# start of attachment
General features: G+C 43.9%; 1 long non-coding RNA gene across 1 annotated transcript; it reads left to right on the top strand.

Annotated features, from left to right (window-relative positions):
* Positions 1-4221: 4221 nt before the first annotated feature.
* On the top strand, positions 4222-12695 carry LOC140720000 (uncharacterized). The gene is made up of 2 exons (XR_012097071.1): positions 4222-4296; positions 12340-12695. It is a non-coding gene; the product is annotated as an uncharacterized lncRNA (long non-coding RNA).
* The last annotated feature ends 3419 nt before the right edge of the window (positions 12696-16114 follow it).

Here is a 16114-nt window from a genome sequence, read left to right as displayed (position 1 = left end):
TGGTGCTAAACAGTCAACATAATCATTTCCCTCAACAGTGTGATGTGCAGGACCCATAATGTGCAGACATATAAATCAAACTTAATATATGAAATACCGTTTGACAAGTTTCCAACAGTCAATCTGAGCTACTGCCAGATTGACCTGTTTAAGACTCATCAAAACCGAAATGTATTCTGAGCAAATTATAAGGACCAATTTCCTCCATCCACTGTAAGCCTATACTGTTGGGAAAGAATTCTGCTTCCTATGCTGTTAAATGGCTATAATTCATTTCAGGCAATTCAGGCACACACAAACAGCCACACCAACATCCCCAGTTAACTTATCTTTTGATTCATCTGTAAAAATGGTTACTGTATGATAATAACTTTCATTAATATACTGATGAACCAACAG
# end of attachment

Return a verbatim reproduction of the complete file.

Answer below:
General features: G+C 43.9%; 1 long non-coding RNA gene across 1 annotated transcript; it reads left to right on the top strand.

Annotated features, from left to right (window-relative positions):
* Positions 1-4221: 4221 nt before the first annotated feature.
* On the top strand, positions 4222-12695 carry LOC140720000 (uncharacterized). The gene is made up of 2 exons (XR_012097071.1): positions 4222-4296; positions 12340-12695. It is a non-coding gene; the product is annotated as an uncharacterized lncRNA (long non-coding RNA).
* The last annotated feature ends 3419 nt before the right edge of the window (positions 12696-16114 follow it).

Here is a 16114-nt window from a genome sequence, read left to right as displayed (position 1 = left end):
TGGTGCTAAACAGTCAACATAATCATTTCCCTCAACAGTGTGATGTGCAGGACCCATAATGTGCAGACATATAAATCAAACTTAATATATGAAATACCGTTTGACAAGTTTCCAACAGTCAATCTGAGCTACTGCCAGATTGACCTGTTTAAGACTCATCAAAACCGAAATGTATTCTGAGCAAATTATAAGGACCAATTTCCTCCATCCACTGTAAGCCTATACTGTTGGGAAAGAATTCTGCTTCCTATGCTGTTAAATGGCTATAATTCATTTCAGGCAATTCAGGCACACACAAACAGCCACACCAACATCCCCAGTTAACTTATCTTTTGATTCATCTGTAAAAATGGTTACTGTATGATAATAACTTTCATTAATATACTGATGAACCAACAG